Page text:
2) a thermally conductive substrate having a surface having a proximal region and a distal region, the proximal region being attached to the thermally conductive block;
3) a receiver coil deposited on the distal region of the substrate;
c) a coldfinger slideably positioned within the receptacle comprising:
1) a rigid tube having two ends, the rigid tube having an outside diameter;
2) a thermoconductive tip connected to one end of the rigid tube;
3) a flexible tube connected to the other end of the rigid tube, whereby the tip, rigid tube and flexible tube define a vacuum space;
4) a first transfer line connecting the cooler to the tip for carrying a cold fluid from the cooler to the tip, the second transfer line being positioned within the vacuum space;
5) a second transfer line connecting the cooler to the tip for carrying a cold fluid from the tip to the cooler, the second transfer line being positioned within the vacuum space;
wherein, the coldfinger assembly provides cooling of the receiver coil to a desired temperature.
21. The system of claim 20, wherein the cooler is a closed cycle refrigerator.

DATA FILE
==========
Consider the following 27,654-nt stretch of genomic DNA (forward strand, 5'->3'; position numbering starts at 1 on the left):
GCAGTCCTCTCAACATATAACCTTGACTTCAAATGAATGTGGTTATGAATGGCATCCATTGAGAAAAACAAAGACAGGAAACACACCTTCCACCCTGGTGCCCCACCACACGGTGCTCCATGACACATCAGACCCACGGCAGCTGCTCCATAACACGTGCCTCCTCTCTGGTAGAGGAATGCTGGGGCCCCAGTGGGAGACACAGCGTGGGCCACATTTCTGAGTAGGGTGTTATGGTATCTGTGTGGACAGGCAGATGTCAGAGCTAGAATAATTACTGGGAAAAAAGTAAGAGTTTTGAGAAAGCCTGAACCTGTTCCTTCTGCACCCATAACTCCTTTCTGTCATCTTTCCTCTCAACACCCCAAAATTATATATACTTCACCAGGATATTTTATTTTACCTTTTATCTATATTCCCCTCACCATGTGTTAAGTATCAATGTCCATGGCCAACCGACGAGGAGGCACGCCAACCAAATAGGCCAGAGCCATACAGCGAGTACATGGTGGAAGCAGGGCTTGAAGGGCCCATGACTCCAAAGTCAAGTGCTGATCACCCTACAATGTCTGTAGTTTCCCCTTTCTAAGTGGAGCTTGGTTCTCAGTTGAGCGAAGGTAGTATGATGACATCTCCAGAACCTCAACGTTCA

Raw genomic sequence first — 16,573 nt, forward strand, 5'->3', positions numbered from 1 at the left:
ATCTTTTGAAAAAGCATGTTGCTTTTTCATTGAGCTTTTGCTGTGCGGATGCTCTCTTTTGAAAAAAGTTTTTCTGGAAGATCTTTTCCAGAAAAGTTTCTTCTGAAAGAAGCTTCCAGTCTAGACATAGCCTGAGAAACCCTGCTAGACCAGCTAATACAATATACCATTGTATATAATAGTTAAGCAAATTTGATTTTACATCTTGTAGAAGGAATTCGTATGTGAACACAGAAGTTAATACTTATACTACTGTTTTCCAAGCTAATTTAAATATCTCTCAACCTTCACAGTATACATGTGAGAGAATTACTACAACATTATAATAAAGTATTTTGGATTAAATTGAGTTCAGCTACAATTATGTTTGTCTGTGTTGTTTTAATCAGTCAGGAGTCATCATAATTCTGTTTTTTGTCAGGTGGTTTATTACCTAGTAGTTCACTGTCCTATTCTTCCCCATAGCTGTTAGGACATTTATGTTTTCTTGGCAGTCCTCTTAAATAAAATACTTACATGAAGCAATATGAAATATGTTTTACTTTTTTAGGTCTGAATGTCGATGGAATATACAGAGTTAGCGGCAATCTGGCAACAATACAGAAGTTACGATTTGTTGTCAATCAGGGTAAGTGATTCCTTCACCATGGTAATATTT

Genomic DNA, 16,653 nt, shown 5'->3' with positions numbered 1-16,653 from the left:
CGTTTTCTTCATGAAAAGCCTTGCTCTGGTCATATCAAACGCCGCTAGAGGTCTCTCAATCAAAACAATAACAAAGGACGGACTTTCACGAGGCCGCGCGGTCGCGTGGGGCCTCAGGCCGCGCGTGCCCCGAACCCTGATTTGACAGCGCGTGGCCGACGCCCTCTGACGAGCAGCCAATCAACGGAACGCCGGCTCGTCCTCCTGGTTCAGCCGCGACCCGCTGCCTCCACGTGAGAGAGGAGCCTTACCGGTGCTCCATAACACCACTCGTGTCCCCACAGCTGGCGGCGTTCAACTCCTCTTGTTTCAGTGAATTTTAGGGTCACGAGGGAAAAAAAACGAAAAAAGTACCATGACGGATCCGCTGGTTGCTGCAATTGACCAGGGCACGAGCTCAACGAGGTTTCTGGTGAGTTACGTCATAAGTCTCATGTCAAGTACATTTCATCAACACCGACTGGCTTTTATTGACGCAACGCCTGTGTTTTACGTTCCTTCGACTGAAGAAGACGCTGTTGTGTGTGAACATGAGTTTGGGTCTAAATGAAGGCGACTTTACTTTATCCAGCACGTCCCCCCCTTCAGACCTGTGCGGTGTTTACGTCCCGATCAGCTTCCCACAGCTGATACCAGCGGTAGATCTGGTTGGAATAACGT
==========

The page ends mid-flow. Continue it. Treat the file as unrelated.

22. The system of claim 20, wherein the refrigerator is a Gifford-McMahon or a Stirling refrigerator.
23. The system of claim 20, wherein the refrigerator is a Joule-Thomson refrigerator or throttled expansion refrigerator.
24. The system of claim 20, wherein the heat exchanger comprises a tube containing a thermally conducting material.
25. The system of claim 24, wherein the thermally conducting material is a metal wool, sintered metal or metal fiber.
26. The system of claim 20, wherein the substrate is a sapphire crystal or a lanthanum aluminum oxide (LaAlO3) crystal.
27. The cooling system of claim 20, further comprising a sapphire crystal interposed between the heat exchanger and the substrate.
28. The NMR probe of claim 11 wherein the receiver coil is an oxide superconductor.
Description
BACKGROUND OF THE INVENTION

1. Field of the Invention

This invention provides an apparatus for cooling nuclear magnetic resonance probe coils. The apparatus finds use in NMR spectrometers and microscopes that utilize superconducting probe coils for detection of magnetic signals.

2. Description of Related Art